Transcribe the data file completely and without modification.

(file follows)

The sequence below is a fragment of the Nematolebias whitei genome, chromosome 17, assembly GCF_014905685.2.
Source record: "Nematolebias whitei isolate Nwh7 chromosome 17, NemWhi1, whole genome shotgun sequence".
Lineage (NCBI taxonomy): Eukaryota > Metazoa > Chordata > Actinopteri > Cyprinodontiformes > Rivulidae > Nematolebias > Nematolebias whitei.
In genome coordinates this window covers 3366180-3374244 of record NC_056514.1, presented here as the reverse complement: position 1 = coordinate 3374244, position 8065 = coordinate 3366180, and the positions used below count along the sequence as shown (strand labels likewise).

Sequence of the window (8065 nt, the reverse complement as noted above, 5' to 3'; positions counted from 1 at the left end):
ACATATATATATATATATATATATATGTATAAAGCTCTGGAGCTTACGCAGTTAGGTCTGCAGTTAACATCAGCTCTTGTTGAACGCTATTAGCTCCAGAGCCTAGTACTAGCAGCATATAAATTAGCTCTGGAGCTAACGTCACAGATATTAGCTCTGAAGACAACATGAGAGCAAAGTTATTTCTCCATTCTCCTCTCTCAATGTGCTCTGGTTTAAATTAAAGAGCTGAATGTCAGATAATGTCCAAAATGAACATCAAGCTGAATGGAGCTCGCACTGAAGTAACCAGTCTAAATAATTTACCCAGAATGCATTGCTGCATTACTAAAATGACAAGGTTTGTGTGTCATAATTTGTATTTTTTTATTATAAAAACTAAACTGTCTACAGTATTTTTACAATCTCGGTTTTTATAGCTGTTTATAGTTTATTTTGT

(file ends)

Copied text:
The sequence below is a fragment of the Nematolebias whitei genome, chromosome 17, assembly GCF_014905685.2.
Source record: "Nematolebias whitei isolate Nwh7 chromosome 17, NemWhi1, whole genome shotgun sequence".
Lineage (NCBI taxonomy): Eukaryota > Metazoa > Chordata > Actinopteri > Cyprinodontiformes > Rivulidae > Nematolebias > Nematolebias whitei.
In genome coordinates this window covers 3366180-3374244 of record NC_056514.1, presented here as the reverse complement: position 1 = coordinate 3374244, position 8065 = coordinate 3366180, and the positions used below count along the sequence as shown (strand labels likewise).

Sequence of the window (8065 nt, the reverse complement as noted above, 5' to 3'; positions counted from 1 at the left end):
ACATATATATATATATATATATATATGTATAAAGCTCTGGAGCTTACGCAGTTAGGTCTGCAGTTAACATCAGCTCTTGTTGAACGCTATTAGCTCCAGAGCCTAGTACTAGCAGCATATAAATTAGCTCTGGAGCTAACGTCACAGATATTAGCTCTGAAGACAACATGAGAGCAAAGTTATTTCTCCATTCTCCTCTCTCAATGTGCTCTGGTTTAAATTAAAGAGCTGAATGTCAGATAATGTCCAAAATGAACATCAAGCTGAATGGAGCTCGCACTGAAGTAACCAGTCTAAATAATTTACCCAGAATGCATTGCTGCATTACTAAAATGACAAGGTTTGTGTGTCATAATTTGTATTTTTTTATTATAAAAACTAAACTGTCTACAGTATTTTTACAATCTCGGTTTTTATAGCTGTTTATAGTTTATTTTGT